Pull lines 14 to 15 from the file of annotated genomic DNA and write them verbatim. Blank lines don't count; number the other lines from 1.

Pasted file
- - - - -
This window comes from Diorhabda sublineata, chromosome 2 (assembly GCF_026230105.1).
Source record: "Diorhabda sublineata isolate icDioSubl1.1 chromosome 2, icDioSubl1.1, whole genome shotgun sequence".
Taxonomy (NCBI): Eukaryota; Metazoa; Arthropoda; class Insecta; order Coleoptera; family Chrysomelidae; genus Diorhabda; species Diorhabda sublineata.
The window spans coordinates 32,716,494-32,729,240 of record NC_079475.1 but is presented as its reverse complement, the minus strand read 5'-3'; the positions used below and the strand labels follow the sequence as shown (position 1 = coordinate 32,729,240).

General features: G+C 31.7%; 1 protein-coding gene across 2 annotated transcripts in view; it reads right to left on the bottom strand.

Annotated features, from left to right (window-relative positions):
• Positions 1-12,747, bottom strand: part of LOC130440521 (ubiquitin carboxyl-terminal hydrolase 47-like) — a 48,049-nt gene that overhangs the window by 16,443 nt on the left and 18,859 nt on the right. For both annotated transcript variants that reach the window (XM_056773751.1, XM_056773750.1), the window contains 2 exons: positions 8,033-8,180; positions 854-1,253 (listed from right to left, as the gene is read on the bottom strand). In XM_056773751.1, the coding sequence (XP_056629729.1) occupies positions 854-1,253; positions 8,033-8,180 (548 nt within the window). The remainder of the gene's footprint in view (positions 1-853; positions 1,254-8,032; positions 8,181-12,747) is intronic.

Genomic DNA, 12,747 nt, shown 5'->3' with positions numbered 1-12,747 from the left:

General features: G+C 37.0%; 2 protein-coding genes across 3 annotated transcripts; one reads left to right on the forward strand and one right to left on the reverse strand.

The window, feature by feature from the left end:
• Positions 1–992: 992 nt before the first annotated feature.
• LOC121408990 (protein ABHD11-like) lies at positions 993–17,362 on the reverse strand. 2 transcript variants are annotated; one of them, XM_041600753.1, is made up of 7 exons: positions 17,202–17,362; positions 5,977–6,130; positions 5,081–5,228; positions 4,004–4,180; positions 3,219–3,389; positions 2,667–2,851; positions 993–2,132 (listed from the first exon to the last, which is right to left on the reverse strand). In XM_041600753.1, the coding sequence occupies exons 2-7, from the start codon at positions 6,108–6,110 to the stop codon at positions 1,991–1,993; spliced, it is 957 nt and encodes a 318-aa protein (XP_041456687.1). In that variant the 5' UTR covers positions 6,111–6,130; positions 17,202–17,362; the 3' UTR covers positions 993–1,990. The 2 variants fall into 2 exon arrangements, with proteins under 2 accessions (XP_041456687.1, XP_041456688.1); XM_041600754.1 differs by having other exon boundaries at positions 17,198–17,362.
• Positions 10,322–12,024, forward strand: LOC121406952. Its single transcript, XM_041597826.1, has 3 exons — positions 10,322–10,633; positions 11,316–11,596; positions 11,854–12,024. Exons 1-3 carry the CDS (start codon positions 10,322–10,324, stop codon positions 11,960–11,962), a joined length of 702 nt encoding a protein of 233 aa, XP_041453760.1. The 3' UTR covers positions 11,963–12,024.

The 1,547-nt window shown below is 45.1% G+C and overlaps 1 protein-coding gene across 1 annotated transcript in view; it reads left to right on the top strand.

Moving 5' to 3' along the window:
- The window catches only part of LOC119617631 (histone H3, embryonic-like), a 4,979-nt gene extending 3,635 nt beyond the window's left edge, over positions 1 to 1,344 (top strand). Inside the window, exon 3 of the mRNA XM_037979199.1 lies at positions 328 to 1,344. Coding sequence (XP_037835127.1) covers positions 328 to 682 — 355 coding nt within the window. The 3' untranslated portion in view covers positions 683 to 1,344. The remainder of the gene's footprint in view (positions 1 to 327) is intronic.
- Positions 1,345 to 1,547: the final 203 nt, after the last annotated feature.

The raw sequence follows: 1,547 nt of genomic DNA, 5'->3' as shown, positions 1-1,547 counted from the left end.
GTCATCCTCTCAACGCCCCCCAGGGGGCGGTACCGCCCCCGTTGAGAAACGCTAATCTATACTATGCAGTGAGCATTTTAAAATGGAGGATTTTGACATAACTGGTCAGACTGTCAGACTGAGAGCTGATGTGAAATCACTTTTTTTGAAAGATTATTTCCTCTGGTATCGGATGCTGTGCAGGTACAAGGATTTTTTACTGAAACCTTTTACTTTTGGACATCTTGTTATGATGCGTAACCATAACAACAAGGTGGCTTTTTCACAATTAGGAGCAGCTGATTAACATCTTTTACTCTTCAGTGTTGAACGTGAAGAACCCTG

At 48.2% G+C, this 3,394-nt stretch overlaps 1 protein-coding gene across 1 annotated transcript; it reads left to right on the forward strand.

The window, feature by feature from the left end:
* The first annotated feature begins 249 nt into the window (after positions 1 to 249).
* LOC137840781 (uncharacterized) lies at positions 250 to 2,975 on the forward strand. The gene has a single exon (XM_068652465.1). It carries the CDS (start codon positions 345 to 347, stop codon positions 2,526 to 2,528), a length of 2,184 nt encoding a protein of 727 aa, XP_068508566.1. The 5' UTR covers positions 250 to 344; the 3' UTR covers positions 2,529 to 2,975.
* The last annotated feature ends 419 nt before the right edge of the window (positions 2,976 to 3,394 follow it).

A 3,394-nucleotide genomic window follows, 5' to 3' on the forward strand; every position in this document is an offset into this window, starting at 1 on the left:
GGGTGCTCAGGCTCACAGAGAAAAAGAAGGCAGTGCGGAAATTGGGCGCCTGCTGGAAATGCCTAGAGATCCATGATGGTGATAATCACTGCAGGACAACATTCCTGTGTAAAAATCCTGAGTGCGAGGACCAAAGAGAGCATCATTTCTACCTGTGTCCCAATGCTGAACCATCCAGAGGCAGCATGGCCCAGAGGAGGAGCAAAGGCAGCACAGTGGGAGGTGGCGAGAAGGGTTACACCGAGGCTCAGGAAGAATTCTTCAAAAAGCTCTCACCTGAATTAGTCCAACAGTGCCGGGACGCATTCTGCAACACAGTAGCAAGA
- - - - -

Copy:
The 1,547-nt window shown below is 45.1% G+C and overlaps 1 protein-coding gene across 1 annotated transcript in view; it reads left to right on the top strand.

Moving 5' to 3' along the window: